A post-marketing surveillance program was carried out in 7607 patients with acute musculoskeletal disorders, and included 297 patients treated with cyclobenzaprine hydrochloride tablets 10 mg for 30 days or longer. The overall effectiveness of cyclobenzaprine was similar to that observed in the double-blind controlled studies; the overall incidence of adverse effects was less (see ADVERSE REACTIONS).
INDICATIONS AND USAGE
Cyclobenzaprine hydrochloride tablets are indicated as an adjunct to rest and physical therapy for relief of muscle spasm associated with acute, painful musculoskeletal conditions.
Improvement is manifested by relief of muscle spasm and its associated signs and symptoms, namely, pain, tenderness, limitation of motion, and restriction in activities of daily living.
Cyclobenzaprine hydrochloride tablets should be used only for short periods (up to two or three weeks) because adequate evidence of effectiveness for more prolonged use is not available and because muscle spasm associated with acute, painful musculoskeletal conditions is generally of short duration and specific therapy for longer periods is seldom warranted.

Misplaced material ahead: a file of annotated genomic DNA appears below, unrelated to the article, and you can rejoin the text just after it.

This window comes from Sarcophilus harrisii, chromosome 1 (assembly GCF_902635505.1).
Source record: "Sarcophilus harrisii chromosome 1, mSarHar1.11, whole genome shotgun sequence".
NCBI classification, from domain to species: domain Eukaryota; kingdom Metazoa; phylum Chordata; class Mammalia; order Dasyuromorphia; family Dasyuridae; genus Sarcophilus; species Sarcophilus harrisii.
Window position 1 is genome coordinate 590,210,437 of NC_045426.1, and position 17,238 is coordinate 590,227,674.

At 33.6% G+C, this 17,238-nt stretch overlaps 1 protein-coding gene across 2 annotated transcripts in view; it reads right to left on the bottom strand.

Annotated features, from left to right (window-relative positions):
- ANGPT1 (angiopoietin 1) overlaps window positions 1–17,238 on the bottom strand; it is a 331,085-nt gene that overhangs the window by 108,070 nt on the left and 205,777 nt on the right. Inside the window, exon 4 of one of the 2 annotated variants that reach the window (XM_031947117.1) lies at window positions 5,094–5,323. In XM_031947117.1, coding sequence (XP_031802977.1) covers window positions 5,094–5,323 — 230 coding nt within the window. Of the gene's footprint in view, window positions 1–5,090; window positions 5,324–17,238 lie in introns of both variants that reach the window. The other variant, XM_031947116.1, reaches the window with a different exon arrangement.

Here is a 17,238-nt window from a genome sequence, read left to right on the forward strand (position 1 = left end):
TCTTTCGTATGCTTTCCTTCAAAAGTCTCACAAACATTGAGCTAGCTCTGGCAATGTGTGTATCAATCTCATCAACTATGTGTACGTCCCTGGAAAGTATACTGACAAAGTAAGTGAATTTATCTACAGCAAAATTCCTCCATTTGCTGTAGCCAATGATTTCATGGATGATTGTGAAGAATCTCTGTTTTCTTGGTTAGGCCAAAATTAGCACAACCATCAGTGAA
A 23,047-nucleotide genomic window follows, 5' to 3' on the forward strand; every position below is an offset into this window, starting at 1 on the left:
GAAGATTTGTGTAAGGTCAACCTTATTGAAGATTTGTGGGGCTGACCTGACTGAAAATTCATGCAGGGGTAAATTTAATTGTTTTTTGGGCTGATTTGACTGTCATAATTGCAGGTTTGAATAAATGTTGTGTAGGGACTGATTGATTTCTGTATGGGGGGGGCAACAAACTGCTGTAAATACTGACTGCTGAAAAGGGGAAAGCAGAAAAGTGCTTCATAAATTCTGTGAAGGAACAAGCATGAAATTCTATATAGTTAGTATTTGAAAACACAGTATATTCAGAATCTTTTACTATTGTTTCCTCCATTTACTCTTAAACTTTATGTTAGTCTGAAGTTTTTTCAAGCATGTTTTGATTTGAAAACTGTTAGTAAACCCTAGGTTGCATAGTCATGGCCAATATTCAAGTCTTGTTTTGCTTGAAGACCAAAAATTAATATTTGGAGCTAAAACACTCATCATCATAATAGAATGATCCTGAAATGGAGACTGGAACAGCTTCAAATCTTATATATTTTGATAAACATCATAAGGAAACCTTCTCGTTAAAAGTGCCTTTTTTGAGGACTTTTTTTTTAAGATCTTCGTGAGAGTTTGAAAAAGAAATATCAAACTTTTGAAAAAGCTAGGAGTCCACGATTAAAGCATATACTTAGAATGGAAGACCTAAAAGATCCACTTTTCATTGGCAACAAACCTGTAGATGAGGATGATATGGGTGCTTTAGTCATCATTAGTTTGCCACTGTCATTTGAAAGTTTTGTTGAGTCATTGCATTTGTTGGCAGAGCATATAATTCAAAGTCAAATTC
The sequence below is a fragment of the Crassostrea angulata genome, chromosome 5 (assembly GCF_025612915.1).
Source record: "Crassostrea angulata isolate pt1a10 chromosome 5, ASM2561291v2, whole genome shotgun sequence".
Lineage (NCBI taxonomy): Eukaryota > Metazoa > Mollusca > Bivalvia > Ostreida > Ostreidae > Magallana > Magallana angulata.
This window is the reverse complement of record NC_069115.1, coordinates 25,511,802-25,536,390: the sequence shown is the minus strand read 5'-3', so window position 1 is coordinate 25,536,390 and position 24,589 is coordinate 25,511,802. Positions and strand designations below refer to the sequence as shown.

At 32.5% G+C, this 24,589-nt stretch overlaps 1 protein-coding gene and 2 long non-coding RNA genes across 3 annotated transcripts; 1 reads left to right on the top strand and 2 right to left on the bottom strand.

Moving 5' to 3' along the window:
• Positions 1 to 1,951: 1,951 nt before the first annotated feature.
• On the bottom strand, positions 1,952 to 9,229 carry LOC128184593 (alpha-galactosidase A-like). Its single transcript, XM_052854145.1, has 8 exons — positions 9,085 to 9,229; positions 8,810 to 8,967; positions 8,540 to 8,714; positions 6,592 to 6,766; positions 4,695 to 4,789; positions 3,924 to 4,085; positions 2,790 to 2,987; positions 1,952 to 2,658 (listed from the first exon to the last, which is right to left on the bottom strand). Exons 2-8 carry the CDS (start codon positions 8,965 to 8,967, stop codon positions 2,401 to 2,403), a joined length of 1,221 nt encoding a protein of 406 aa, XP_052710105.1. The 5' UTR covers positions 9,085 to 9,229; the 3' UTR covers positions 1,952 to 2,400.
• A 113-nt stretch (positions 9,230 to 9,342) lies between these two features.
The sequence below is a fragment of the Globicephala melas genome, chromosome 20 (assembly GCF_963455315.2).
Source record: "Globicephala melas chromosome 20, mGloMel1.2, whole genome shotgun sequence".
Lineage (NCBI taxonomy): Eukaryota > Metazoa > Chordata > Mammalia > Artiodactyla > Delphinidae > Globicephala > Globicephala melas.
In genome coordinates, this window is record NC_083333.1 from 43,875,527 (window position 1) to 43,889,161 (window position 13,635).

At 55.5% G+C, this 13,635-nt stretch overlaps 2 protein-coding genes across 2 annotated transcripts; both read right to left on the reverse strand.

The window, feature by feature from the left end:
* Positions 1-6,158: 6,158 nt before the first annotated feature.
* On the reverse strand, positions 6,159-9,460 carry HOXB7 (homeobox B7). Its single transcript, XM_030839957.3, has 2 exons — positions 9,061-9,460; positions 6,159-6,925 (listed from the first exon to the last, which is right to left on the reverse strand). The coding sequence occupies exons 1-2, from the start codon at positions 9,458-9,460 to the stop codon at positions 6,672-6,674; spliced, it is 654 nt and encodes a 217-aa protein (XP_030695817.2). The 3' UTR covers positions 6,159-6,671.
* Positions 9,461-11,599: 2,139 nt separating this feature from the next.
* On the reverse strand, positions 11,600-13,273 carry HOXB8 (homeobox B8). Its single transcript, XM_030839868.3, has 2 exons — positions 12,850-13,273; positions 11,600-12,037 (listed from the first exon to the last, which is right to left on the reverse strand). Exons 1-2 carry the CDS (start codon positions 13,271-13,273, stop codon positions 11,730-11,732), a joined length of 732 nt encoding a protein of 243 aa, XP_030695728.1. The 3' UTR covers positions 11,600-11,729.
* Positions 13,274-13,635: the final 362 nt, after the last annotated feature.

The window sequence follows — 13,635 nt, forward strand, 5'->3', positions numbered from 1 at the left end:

Cyclobenzaprine hydrochloride tablets have not been found effective in the treatment of spasticity associated with cerebral or spinal cord disease, or in children with cerebral palsy.
Hypersensitivity to any component of this product.
Concomitant use of monoamine oxidase (MAO) inhibitors or within 14 days after their discontinuation. Hyperpyretic crisis seizures, and deaths have occurred in patients receiving cyclobenzaprine (or structurally similar tricyclic antidepressants) concomitantly with MAO inhibitor drugs.
Acute recovery phase of myocardial infarction, and patients with arrhythmias, heart block or conduction disturbances, or congestive heart failure.